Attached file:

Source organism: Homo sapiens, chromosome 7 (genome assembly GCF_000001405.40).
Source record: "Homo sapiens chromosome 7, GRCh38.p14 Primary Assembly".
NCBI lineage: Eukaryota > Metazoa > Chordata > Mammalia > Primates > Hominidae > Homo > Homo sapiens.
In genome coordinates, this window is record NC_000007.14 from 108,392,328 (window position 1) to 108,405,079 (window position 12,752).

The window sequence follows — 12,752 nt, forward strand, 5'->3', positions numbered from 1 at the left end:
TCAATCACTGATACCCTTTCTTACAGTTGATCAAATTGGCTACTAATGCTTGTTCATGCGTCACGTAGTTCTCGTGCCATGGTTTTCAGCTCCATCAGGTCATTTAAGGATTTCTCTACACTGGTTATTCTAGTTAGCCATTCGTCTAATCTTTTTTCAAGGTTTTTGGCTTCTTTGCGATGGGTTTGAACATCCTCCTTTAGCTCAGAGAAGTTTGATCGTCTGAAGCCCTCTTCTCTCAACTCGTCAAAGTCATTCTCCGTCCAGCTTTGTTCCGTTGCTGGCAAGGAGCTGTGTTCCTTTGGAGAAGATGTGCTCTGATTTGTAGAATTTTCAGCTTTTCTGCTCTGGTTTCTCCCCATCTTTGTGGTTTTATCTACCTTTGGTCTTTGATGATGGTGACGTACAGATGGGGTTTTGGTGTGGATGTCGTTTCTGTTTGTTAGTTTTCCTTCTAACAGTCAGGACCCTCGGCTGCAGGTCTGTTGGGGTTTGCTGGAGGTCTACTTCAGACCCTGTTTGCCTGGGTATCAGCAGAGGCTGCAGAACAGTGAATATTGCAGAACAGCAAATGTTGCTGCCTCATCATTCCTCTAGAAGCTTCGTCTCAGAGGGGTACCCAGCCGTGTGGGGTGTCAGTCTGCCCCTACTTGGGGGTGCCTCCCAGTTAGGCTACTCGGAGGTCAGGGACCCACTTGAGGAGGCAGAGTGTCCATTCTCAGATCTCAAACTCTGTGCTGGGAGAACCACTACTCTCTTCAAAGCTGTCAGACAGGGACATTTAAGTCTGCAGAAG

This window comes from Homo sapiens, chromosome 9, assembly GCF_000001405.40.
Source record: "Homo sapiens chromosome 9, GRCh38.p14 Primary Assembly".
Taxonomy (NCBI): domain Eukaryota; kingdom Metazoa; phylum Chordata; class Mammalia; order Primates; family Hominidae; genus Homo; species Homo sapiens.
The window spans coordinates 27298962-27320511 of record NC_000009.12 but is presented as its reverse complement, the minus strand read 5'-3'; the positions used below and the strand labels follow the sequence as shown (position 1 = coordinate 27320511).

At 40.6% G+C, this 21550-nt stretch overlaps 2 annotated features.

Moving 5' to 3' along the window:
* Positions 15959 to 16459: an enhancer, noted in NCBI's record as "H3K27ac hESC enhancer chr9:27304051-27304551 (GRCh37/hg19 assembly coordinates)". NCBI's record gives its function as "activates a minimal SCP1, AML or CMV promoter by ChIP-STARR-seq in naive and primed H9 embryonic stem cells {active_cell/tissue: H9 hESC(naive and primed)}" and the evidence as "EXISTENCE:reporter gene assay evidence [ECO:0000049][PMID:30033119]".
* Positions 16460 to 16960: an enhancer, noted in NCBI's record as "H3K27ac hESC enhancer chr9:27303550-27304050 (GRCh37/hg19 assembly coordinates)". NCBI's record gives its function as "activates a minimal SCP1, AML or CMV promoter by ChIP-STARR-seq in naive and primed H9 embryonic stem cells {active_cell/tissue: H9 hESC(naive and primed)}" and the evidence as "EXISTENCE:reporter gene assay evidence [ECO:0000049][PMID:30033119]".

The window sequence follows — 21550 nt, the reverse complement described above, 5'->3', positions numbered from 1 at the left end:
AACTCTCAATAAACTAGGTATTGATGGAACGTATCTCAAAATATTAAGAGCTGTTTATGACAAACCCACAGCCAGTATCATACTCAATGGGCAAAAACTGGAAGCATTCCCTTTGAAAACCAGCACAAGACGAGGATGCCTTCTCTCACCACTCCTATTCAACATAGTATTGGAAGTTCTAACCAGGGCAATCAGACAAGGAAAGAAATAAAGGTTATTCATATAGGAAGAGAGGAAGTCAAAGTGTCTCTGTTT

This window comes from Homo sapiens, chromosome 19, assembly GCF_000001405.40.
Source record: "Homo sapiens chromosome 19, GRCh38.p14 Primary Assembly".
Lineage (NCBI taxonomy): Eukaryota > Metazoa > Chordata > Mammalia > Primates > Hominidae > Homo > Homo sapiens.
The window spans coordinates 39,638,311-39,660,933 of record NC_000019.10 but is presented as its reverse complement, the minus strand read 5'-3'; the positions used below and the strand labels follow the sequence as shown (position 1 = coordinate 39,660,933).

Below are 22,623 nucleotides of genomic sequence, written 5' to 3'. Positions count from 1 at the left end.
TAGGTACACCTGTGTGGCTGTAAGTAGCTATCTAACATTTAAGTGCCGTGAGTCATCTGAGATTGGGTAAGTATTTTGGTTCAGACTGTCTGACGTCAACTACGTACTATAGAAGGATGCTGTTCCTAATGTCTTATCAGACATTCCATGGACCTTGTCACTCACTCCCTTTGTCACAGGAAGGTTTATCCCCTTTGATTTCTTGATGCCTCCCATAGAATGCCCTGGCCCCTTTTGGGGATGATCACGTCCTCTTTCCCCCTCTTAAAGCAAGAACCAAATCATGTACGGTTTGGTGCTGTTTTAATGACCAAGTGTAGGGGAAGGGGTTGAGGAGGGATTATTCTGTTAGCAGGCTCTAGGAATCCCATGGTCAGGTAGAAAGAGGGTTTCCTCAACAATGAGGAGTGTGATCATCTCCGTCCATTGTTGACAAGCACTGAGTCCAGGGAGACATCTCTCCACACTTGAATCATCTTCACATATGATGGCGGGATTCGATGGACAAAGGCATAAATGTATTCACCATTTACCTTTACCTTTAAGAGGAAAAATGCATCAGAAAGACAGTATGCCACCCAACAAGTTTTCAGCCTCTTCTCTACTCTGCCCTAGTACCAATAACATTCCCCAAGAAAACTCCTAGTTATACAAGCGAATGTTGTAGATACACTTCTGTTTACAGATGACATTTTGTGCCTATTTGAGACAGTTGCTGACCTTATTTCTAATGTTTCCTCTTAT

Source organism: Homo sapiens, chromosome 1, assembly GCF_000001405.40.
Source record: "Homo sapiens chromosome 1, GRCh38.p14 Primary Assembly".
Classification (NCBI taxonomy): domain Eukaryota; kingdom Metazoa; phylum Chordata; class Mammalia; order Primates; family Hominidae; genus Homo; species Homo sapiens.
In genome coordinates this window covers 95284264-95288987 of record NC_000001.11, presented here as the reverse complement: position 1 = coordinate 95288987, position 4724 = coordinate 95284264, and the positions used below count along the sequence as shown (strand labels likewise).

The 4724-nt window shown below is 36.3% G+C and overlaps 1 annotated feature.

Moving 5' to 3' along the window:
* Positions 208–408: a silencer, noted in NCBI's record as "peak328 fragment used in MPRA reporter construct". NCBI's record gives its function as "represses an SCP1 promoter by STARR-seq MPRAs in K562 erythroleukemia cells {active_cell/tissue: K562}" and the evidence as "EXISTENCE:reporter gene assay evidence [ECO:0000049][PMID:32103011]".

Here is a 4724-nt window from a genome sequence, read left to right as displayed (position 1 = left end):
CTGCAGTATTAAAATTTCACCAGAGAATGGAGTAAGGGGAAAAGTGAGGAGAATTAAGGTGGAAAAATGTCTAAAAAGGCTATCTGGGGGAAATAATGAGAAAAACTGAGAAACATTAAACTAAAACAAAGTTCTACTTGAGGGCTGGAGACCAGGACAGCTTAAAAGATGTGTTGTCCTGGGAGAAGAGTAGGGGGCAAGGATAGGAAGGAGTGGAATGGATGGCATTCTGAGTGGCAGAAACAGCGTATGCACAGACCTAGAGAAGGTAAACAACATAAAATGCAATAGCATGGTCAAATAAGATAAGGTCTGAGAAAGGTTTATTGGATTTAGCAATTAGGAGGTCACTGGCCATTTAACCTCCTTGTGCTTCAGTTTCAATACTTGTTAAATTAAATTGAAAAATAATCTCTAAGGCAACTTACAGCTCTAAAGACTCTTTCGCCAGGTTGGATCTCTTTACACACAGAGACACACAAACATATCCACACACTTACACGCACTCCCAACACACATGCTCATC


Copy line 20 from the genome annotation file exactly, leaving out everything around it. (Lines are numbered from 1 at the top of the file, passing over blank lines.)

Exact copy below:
The window spans coordinates 39,638,311-39,660,933 of record NC_000019.10 but is presented as its reverse complement, the minus strand read 5'-3'; the positions used below and the strand labels follow the sequence as shown (position 1 = coordinate 39,660,933).